If you avoid the interstate, there are no straight roads between Asheville, North Carolina, and Braselton, Georgia, home of the Michelin Raceway Road Atlanta racetrack.
My trip started with a last-minute post on a Friday night to the local BMW Facebook group asking if anybody wanted to join me for a quick run via back roads to Road Atlanta for a MotoAmerica race and back in the same day. My post was quickly answered, and Tom Nagy and I begin making plans to meet up in South Carolina.
I left home via N.C. 280 through the quaint town of Brevard, North Carolina, home of a large population of white squirrels, several great restaurants and scenic waterfalls in the Pisgah National Forest. Just southwest of Brevard, N.C. 178 drops from Rosman down to Pickens County and South Carolina Highway 11. It’s famous for its switchbacks as it drops down the Blue Ridge Escarpment. Not wanting to leave the mountains so soon, I stayed on U.S. 64 along edge of the Blue Ridge Mountains toward Lake Toxaway. Highway 64 becomes a winding two-lane road that takes you small craft shops and galleries catering to visitors and transplanted residents alike.
Soon, Whitewater Falls Road, also known as N.C. 281, heads left and continues to offer up the curves. There are not many straight lines on this section of road, and it’s easy to get distracted by the scenery including the gigantic Whitewater Falls that peek through the trees at a distance. This entire area is a motorcyclist dream come true. N.C. 281 becomes S.C. 130 at the state line, but the twisties don’t stop. Before long I was out of the mountains and met up with Tom in Walhalla, South Carolina, to continue the trek to Road Atlanta.
Walhalla is the southern end of the famous Moonshiner 28, which runs up to Highlands, Franklin and ends at the Deal’s Gap Motorcycle Resort. It’s a tempting route, but Road Atlanta awaits.
Tom and I connected our Senas, and while not in the mountains, continued to follow the curves down U.S. 123 to Toccoa, Georgia. This section of small-town America once thrived with textile mills, but still holds appeal to those wanting to get way from big city bustle. While not in the mountains, per say, the foothills still offer lots of curvy roads and the roads begin to mix in short sections of esses with long sweepers. U.S. 123 leads to U.S. 23 and before long we arrived at Braselton and our destination, Road Atlanta.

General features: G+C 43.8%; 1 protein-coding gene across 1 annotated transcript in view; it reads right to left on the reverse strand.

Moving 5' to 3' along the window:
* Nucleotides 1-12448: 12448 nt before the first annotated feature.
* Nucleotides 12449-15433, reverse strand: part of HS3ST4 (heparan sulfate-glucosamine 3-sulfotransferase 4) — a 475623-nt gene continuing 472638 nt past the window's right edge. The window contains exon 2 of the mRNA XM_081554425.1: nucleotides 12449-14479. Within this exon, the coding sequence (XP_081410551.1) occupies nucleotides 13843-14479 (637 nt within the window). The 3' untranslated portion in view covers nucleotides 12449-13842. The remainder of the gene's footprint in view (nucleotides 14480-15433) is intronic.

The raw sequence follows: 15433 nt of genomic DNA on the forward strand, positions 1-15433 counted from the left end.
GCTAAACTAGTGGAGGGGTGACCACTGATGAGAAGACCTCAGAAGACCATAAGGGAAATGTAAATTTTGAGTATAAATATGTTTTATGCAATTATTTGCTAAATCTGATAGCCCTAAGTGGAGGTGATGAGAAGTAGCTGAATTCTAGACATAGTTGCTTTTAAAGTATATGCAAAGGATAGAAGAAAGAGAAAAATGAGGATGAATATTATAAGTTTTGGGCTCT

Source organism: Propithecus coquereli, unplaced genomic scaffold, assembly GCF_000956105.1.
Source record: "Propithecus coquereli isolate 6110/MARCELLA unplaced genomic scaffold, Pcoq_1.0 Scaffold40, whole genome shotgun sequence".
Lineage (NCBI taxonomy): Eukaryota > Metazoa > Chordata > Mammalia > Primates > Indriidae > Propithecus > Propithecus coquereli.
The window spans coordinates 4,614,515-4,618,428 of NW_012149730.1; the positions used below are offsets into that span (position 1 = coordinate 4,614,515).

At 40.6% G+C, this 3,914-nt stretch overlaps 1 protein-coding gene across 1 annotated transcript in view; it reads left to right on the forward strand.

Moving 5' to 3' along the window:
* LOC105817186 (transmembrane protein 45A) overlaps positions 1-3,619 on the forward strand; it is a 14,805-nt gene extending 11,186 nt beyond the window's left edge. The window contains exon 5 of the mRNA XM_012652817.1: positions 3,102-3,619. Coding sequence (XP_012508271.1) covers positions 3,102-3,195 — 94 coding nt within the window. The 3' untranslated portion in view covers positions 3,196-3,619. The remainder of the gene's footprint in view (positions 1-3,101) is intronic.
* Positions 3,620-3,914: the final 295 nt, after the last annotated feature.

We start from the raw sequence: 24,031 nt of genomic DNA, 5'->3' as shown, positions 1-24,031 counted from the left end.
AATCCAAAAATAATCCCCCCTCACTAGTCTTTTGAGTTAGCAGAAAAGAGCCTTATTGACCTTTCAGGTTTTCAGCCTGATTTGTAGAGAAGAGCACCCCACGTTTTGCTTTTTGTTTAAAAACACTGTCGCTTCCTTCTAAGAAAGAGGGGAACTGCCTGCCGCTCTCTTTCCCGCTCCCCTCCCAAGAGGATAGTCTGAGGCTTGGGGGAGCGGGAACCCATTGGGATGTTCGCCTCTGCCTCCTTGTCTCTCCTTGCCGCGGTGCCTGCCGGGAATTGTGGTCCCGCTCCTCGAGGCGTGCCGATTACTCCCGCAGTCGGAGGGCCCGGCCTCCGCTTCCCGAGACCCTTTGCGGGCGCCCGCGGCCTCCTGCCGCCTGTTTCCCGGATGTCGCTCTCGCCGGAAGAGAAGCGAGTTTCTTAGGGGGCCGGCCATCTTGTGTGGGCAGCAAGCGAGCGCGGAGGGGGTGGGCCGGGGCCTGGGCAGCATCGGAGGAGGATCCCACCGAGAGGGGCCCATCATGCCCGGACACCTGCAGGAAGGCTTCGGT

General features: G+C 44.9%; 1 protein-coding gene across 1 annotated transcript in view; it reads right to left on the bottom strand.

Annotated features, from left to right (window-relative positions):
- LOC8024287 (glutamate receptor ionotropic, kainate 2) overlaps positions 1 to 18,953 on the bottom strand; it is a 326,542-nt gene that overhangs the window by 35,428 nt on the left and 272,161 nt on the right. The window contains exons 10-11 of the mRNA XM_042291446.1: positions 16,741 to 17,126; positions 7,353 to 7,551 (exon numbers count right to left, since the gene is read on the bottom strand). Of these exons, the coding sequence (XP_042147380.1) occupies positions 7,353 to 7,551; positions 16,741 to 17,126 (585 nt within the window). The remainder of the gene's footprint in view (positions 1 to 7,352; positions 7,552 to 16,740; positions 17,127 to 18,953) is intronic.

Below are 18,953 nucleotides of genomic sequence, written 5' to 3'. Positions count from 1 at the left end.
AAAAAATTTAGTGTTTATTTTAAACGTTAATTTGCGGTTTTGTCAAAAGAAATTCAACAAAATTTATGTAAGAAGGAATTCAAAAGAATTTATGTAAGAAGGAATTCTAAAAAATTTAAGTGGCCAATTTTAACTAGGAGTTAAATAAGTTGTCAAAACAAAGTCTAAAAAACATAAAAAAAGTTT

One of the coolest parts of the Road Atlanta experience is the ability to drive your bike all throughout the racetrack. I was able to explore every corner of the track from the infield, cruise the paddock to get up close and personal with the teams and racers, and then enjoy a plethora of other vendors, stunt riders, and demo trucks.
This spring, MotoAmerica hosted a series of races at Road Atlanta, Virginia International Raceway, and Barber MotorSports featuring several categories, from juniors on 400cc bikes to superbikes and the popular baggers, where Harley-Davidson’s presence is huge, probably half of the vendor area. I was offered the chance to do a burn out on a new Street Glide and take a bagger for a test run on the track. I thought I was special, until the 8-year-old kid next in line behind me got to do the same thing, but at least they make for cool pictures.
My favorite part of the MotoAmerica event was getting there, but once there I really enjoyed walking the paddock and taking with the racers and teams, looking at race bikes and watching the teams scurry and prep. You are surrounded by motorcycles at this event. I think most of the spectators rode a bike in and even those folks that stayed in an RV brought a bike to get around the complex. There are motorcycles everywhere, all shapes, sizes and types.
Not being a huge racing fan, I didn’t pay much attention to who won any of the races. The atmosphere was more thrilling for me. It was a blast to watch, hear and feel the racing up close and personal. In the turns you get to see the men and women racers flying by, dragging a knee and listen to all the different types of engines.
When the races were over, Tom and I saddled up, twisted the throttle, maybe even pretended we were on the track as we hit some long sweepers through the foothills, arriving home arriving in time for a late supper with our families
Every time I see a lone biker, especially on an adventure bike, with boxes loaded and dark face shield, I wonder where they are headed. Maybe it’s to Road Atlanta.